by / October 28th, 2009 /

Sharon Shannon & The Big Band – National Concert Hall, Dublin

The ever smiling Sharon Shannon was acting as musician, host and even compare tonight. She started the evening’s proceedings by introducing her support act – the consummate and energetic multi-instrumental musicians The Cartoon Thieves. Their blend of American hillbilly rock and blues, which features heavily on Shannon’s new album, set the tone for the evening. The mature, respectful, and seated audience were treated to two hours of raucous traditional music mixed with pop and rock from both sides of the pond.

Sharon and her accordion always seem to be content to take the back seat for an evening of virtuosos to shine. This went as far as encouraging her guitarist Jack Maher to perform his own Gary Moore style blues track -Don’t Give Up On Me’. Shannon herself has moved on musically since her early trad days: nowadays her set features less accordion tunes and more pop. This is perhaps shown best in her progress from -Blackbird’ to -Galway Girl’. This move away from traditional pub-style playing was obvious even from her own entrance, that had all the razzmatazz of Whitney Houston rather than a folk musician – smoke machines and a band build up.

The eight piece Big Band, including a saxophone, added an extra depth and greater dynamic to the evening’s solid tune selection. However, the band were strangely laid out (in order to fill the large Concert Hall stage?), with Sharon at the centre, surrounded by a distant semi circle, whilst she was joined occasionally in the middle by her guests. She started the evening with the more traditional songs from the current album. -Howya Horse’ and -Hillybilly Lily and Buffalo Benji’ were exciting instrumentals and seemed to please the traditionalists. The older Waltz -Aggie’ followed by -Sally May Melia’ proved popular and the audience seemed to be settling in for the night.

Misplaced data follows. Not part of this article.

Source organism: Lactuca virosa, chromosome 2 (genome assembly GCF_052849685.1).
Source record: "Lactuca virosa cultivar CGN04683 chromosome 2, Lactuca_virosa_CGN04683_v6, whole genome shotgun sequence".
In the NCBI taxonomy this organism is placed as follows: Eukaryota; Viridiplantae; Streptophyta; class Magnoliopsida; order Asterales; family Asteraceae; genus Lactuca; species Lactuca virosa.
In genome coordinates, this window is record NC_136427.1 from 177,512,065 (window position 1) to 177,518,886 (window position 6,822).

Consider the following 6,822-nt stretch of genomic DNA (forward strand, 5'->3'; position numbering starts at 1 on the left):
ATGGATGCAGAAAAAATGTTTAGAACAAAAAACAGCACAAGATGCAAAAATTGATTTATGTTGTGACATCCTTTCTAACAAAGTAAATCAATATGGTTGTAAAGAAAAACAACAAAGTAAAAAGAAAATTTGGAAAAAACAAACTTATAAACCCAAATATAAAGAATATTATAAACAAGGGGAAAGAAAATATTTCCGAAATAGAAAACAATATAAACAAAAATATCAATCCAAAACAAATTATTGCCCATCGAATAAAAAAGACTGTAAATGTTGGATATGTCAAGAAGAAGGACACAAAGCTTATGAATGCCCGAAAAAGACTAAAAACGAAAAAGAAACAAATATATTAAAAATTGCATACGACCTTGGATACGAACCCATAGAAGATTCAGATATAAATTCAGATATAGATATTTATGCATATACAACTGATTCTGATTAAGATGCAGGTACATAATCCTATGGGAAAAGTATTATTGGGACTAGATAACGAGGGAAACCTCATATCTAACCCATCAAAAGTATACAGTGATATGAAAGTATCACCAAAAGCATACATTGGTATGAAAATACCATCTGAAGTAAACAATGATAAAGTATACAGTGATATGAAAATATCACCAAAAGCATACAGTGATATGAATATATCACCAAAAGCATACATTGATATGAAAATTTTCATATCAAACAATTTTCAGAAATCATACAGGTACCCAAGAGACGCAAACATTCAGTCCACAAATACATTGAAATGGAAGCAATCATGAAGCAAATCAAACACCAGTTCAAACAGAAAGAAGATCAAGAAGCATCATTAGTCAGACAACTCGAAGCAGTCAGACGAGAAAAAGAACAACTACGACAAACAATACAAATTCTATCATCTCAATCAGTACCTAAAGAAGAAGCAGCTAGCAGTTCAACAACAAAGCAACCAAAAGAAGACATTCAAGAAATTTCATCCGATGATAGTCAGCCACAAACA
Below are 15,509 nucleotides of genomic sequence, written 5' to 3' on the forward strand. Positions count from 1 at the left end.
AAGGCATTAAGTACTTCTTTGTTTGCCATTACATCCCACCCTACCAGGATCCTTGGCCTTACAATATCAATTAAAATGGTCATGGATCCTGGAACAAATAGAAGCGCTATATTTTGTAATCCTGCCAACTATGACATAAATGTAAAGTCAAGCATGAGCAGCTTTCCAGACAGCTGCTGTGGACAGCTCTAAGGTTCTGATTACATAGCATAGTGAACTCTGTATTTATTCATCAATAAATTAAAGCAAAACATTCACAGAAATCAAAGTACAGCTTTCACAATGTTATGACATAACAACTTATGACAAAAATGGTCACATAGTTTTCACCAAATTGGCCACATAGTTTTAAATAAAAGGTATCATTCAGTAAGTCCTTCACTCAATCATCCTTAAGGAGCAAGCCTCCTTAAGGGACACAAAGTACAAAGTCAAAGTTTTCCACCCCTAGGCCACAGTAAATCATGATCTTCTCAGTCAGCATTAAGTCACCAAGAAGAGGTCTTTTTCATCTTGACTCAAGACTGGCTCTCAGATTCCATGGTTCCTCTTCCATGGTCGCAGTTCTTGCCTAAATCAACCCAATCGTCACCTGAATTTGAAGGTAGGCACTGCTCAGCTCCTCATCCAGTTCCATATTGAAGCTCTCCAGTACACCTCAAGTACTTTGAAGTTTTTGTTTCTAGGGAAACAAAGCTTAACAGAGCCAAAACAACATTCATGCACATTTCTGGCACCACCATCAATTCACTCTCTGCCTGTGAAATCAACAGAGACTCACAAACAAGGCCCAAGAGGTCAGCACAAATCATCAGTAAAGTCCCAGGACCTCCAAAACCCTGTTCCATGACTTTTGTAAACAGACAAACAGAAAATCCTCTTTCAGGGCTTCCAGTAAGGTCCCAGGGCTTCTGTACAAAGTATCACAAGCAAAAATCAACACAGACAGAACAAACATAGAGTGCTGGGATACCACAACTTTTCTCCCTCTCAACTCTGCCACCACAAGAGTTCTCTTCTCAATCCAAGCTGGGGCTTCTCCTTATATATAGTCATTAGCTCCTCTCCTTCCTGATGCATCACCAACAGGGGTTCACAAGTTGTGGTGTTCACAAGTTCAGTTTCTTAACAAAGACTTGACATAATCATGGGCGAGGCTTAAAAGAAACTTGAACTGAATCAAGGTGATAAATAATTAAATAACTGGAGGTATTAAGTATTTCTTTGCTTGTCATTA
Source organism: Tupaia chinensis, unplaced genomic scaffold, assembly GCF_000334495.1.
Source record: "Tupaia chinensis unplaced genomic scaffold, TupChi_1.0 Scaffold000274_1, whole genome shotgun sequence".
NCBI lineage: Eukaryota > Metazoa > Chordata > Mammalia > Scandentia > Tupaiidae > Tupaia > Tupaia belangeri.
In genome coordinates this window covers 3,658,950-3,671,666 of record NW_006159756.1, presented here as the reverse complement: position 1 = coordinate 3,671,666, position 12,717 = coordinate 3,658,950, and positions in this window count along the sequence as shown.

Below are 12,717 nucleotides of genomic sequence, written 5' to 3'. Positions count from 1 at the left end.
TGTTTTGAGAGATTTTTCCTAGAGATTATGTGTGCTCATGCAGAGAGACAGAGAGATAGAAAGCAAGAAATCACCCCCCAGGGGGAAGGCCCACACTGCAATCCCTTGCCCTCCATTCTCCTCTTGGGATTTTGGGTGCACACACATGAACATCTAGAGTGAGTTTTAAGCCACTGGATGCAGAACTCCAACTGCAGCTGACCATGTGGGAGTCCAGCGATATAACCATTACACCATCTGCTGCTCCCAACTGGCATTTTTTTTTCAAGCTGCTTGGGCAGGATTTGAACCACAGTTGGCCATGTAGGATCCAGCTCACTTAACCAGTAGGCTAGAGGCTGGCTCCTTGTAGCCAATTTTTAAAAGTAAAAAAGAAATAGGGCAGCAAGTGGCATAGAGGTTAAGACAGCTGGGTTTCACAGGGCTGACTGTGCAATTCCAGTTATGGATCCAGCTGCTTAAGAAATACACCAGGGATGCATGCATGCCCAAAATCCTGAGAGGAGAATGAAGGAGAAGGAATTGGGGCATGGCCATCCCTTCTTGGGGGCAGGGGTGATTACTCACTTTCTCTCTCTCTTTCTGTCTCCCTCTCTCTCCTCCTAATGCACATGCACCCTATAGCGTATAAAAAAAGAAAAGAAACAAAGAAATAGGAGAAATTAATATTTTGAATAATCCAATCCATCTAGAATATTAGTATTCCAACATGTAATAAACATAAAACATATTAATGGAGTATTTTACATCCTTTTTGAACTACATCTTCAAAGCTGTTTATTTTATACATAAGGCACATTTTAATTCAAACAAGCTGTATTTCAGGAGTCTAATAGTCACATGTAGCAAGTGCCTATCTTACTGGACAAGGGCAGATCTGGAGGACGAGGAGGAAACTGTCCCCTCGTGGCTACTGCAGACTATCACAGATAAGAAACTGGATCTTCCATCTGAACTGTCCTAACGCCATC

With welcoming her first guest, Carol Keogh, the sound moved to across the Atlantic. With her Reba Macintyre style and country slant Keogh complimented the evening’s sound, complete with an updated version of Nick Drake’s -Northern Sky’ which had more of a barroom jazz sound than the original. This was followed by the dynamic Jerry Fish, a more coherent Tom Waits, adding depth and warmth with his vocal tracks. Crucially he also knew how to work an elderly crowd getting them up on their feet and hand in hand to sing along with -True Friends’.

The very American roots sound from the new album (helped in no small part by The Cartoon Thieves contributions) transcended the whole evening from the support act to Sharon’s saloon style dress. Crucially it was audible in the sound on stage – right down to the duelling banjo (and Spanish Guitar) track part way through the set. But the -let’s all have a barn dance hoe down’ attitude actually made the strange Concert Hall setting work well for this and ensured that the evening never lost the feeling of a jocular living room session. This was confirmed at the end of the main set with the lively sing-along -Blackbird’ (albeit Na na na na na’s), proving jigs, reels and waltz’s were still part of Shannon’s musical base but with a difference, and interspersed with vocal tracks which broke up the set. All this built to an exciting crescendo in the form of two great tracks: the upbeat future single -Mama Lou’ and, amazingly, the sound technician appearing from nowhere for a cameo and note perfect version of -Galway Girl’ to close the show. Perhaps not surprisingly for the whole evening the smile never left Sharon’s face, nor should it have.